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Unique Treasure Of 500 Coins Accidentally Found Under Church Floor In Slovakia

 A unique treasure of more than 500 coins was accidentally found by archaeologists in the Church of the Rosary of Our Lady in Obišovce in the district of Košice, Slovakia.

Treasure discovered in Obisovce, Slovakia

The team from the Triglav Archaeological Society conducted the February archaeological research of the foundations of the extinct Renaissance church. The coins were kept in a ceramic mug and covered with a small stone slab, under the original stone floor not far from the western entrance of the church.

The Slovak Spectator writes that most of the coins, which are dated back to 1702 (at the earliest), are mining salary plates. The silver coins were wrapped separately, probably in linen clothing.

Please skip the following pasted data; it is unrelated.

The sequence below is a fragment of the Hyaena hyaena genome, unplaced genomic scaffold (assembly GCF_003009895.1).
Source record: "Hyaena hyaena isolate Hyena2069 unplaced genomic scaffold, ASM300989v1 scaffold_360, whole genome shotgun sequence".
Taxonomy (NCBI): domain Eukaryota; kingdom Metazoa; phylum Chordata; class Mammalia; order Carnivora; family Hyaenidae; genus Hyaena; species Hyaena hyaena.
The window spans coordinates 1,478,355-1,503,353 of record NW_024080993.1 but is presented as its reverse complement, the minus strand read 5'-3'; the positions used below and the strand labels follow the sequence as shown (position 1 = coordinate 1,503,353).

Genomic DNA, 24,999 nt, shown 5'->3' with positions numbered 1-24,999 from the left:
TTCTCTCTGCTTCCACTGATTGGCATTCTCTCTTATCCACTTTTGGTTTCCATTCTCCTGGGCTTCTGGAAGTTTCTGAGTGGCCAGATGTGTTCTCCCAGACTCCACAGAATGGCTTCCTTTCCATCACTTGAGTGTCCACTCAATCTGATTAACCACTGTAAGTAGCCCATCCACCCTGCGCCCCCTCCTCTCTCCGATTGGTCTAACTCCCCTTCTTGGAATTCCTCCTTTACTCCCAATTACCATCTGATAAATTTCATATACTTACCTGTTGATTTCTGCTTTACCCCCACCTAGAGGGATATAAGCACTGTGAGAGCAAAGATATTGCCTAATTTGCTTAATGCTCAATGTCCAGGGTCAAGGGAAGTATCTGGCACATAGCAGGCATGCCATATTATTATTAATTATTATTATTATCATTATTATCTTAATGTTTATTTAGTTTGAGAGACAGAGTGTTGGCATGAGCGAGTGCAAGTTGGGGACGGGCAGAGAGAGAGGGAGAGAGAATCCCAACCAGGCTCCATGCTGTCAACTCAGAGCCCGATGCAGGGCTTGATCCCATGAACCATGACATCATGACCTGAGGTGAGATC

The plates and coins (among them also Polish coins) were minted in Košice, Smolník and Banská Štiavnica, proof that believers journeyed from those regions and probably left them as charitable gifts.

It is believed that a priest who was in charge of the church and parish at the time of the riots had concealed these accumulated treasure under the floor to protect it from the rebels and had left in time.

Treasure discovered in Obisovce, Slovakia

Most probably, the priest never came back to the place, where the coins were hidden. He also did not tell anybody about the treasure. As a result, this unique treasure of high historical and numismatic value has been preserved.

The historic sources state that after the Thӧkӧly uprising was over, sometime between 1685 and 1687, a Polish Catholic priest returned to Kysak parish. Obišovce at that time belonged to this parish. The priest was blind in one eye and sometime in the 1690’s, and then, he went blind completely.

The church was under the administration of the Catholic church until 1705 when rebels plundered it and it was left as a ruin for three years. The Polish priest was expelled and he returned to Poland.

The old church was established in the time of the Rennaisance and it was dismantled in the middle of the 19th century to be replaced by the current church.